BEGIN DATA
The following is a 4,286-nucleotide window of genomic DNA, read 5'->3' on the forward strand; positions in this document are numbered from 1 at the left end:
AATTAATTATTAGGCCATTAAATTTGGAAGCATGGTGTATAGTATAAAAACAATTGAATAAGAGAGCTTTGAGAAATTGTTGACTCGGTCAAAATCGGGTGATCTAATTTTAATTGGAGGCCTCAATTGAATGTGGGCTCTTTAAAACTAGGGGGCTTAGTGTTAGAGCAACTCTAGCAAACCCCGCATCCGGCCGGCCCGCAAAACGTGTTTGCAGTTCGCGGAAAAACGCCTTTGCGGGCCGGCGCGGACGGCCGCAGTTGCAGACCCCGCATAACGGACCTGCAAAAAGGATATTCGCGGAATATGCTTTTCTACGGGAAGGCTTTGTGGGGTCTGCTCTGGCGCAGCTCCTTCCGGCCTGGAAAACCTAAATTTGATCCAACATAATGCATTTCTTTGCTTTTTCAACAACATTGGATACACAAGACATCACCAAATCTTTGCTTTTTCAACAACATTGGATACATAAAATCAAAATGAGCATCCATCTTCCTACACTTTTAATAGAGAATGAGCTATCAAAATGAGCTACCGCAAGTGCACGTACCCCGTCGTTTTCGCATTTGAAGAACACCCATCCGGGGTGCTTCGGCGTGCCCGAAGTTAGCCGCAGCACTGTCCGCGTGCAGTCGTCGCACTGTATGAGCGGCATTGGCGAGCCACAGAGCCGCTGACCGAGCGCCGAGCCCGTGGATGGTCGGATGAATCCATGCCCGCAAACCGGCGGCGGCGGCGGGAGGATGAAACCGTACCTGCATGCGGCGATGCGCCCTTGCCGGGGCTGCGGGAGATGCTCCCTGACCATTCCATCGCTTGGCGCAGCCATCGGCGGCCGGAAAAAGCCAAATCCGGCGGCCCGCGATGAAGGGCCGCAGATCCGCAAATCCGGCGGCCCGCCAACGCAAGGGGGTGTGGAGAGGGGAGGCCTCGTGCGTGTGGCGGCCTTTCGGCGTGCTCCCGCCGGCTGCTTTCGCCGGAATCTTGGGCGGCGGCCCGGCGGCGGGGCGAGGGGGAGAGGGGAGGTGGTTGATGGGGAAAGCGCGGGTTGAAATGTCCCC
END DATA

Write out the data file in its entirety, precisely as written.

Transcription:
The following is a 4,286-nucleotide window of genomic DNA, read 5'->3' on the forward strand; positions in this document are numbered from 1 at the left end:
AATTAATTATTAGGCCATTAAATTTGGAAGCATGGTGTATAGTATAAAAACAATTGAATAAGAGAGCTTTGAGAAATTGTTGACTCGGTCAAAATCGGGTGATCTAATTTTAATTGGAGGCCTCAATTGAATGTGGGCTCTTTAAAACTAGGGGGCTTAGTGTTAGAGCAACTCTAGCAAACCCCGCATCCGGCCGGCCCGCAAAACGTGTTTGCAGTTCGCGGAAAAACGCCTTTGCGGGCCGGCGCGGACGGCCGCAGTTGCAGACCCCGCATAACGGACCTGCAAAAAGGATATTCGCGGAATATGCTTTTCTACGGGAAGGCTTTGTGGGGTCTGCTCTGGCGCAGCTCCTTCCGGCCTGGAAAACCTAAATTTGATCCAACATAATGCATTTCTTTGCTTTTTCAACAACATTGGATACACAAGACATCACCAAATCTTTGCTTTTTCAACAACATTGGATACATAAAATCAAAATGAGCATCCATCTTCCTACACTTTTAATAGAGAATGAGCTATCAAAATGAGCTACCGCAAGTGCACGTACCCCGTCGTTTTCGCATTTGAAGAACACCCATCCGGGGTGCTTCGGCGTGCCCGAAGTTAGCCGCAGCACTGTCCGCGTGCAGTCGTCGCACTGTATGAGCGGCATTGGCGAGCCACAGAGCCGCTGACCGAGCGCCGAGCCCGTGGATGGTCGGATGAATCCATGCCCGCAAACCGGCGGCGGCGGCGGGAGGATGAAACCGTACCTGCATGCGGCGATGCGCCCTTGCCGGGGCTGCGGGAGATGCTCCCTGACCATTCCATCGCTTGGCGCAGCCATCGGCGGCCGGAAAAAGCCAAATCCGGCGGCCCGCGATGAAGGGCCGCAGATCCGCAAATCCGGCGGCCCGCCAACGCAAGGGGGTGTGGAGAGGGGAGGCCTCGTGCGTGTGGCGGCCTTTCGGCGTGCTCCCGCCGGCTGCTTTCGCCGGAATCTTGGGCGGCGGCCCGGCGGCGGGGCGAGGGGGAGAGGGGAGGTGGTTGATGGGGAAAGCGCGGGTTGAAATGTCCCC